Tresillian is a small village in mid Cornwall, three miles (5 km) east of Truro on the A390 road. This profile of Tresillian Wesleyan Chapel has been compiled by Jo Lewis and Tony Mansell.
Wesleyan chapel with later attached schoolroom (late C19). Killas rubble with brick dressings; original scantle slate roof to Sunday school, new roof to chapel but with reused crested clay ridge tiles. Simple Gothic style alteration to chapel to match the late C19 Sunday School addition. Original chapel has elliptical-arched doorway to front end; side openings altered to pointed-arched heads. Sunday School has pointed arches; Y-traceried windows and planked door to side wall of gabled porch. Rubble forecourt walls with granite coping and gate-piers; wrought-iron railings and gates. Listed in Stell (b1). (Cornwall Council Heritage Gateway)
Tresillian Wesleyan Chapel (Photo: Jo Lewis)
(Photo: Barry West)
(Photo: Barry West)
(Photo: Barry West)
(Photo: Garry Tregidga
Build date not found – marked on the 1880 map.
Built as a Wesleyan chapel. (SWChurches)
1870: Tresillian Sunday School: “… The teachers and scholars assembled at the Wesleyan Chapel, where a procession was formed, headed by the Sticker Brass Band. After perambulating the village, they proceeded to a field kindly lent by Mr R White, …” (4 August 1870 – West Briton and Cornwall Advertiser)
1874: New harmonium. (Royal Cornwall Gazette – Saturday 25 April 1874)
1879: “Tresillian Wesleyan Chapel. Re-Opening Services, as follow: on Friday next, August 22nd, 1879, the Rev. J. E. WALSH (New Connexion minister, Truro), will preach in the Afternoon, at Three o’clock. A Public TEA will be provided at Five o’clock. Tickets —Adults, 9d.; children, A Public Meeting will be held at Seven o’clock, when addresses will be delivered the Rev. J. S. Paige (Baptist minister, Truro), Rev. J. K. Walsh, Mr. J. Hearn, and other friends. Sunday, August 24th, two Sermons will be preached, in the Morning at Eleven, and in the Evening Six o’clock, by the Rev. J. S. PAWLVN, of Truro. Collections at the close of each service in aid the Trust Fund.” (West Briton and Cornwall Advertiser – Thursday 21 August 1879)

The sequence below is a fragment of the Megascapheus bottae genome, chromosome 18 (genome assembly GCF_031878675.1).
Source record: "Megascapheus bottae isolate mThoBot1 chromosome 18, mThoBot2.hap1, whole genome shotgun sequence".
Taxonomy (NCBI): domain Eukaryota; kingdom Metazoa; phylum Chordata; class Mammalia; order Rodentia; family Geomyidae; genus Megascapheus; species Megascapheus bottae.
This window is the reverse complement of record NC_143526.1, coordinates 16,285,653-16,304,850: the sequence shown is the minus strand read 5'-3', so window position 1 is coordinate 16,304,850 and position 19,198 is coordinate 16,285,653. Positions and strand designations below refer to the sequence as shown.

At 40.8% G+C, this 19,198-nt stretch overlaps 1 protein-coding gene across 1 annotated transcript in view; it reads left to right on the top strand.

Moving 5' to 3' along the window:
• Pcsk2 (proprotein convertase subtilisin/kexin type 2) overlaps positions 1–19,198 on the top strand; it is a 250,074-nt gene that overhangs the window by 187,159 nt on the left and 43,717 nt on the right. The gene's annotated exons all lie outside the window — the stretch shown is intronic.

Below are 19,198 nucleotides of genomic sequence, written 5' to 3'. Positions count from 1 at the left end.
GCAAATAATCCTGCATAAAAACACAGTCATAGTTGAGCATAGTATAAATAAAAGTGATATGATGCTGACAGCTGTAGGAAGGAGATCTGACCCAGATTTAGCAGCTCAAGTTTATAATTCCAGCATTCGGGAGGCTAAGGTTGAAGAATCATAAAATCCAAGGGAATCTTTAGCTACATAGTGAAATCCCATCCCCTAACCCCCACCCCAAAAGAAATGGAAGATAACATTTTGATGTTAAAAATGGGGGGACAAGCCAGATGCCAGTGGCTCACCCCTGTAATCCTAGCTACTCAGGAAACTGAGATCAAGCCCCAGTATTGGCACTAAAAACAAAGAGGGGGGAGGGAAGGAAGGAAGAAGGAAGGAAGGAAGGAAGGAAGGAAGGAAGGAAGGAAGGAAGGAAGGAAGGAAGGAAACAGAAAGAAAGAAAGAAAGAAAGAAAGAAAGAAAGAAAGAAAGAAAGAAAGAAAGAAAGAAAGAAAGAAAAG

1879: “TRESILLIAN. The Wesleyans of this place have lately made series of great efforts to improve their chapel, make it more convenient and comfortable, and its services more interesting and attractive. The last of these efforts was the reseating and restoration of the chapel. The congregation deserve great praise for the spirit, taste, and liberality they have displayed in effecting the great and necessary improvements. Re-opening services, which were held a few months since, were very successful and the collections liberal, but still a heavy debt on the restoration remained at their close…” (Cornishman – Thursday 06 November 1879)
Village history notes that by the 1880s a school, a blacksmiths workshop, a mission chapel (erected 1878- Kelly’s Directory 1930) a non-conformist chapel, a corn mill and a number of houses had been constructed alongside the road and on reclaimed land on the north side of St Clements creek (Tresillian River).
1882: Hymns, Sunday School anniversary, Tresillian Wesleyan Chapel. (Kresen Kernow MRT/123b)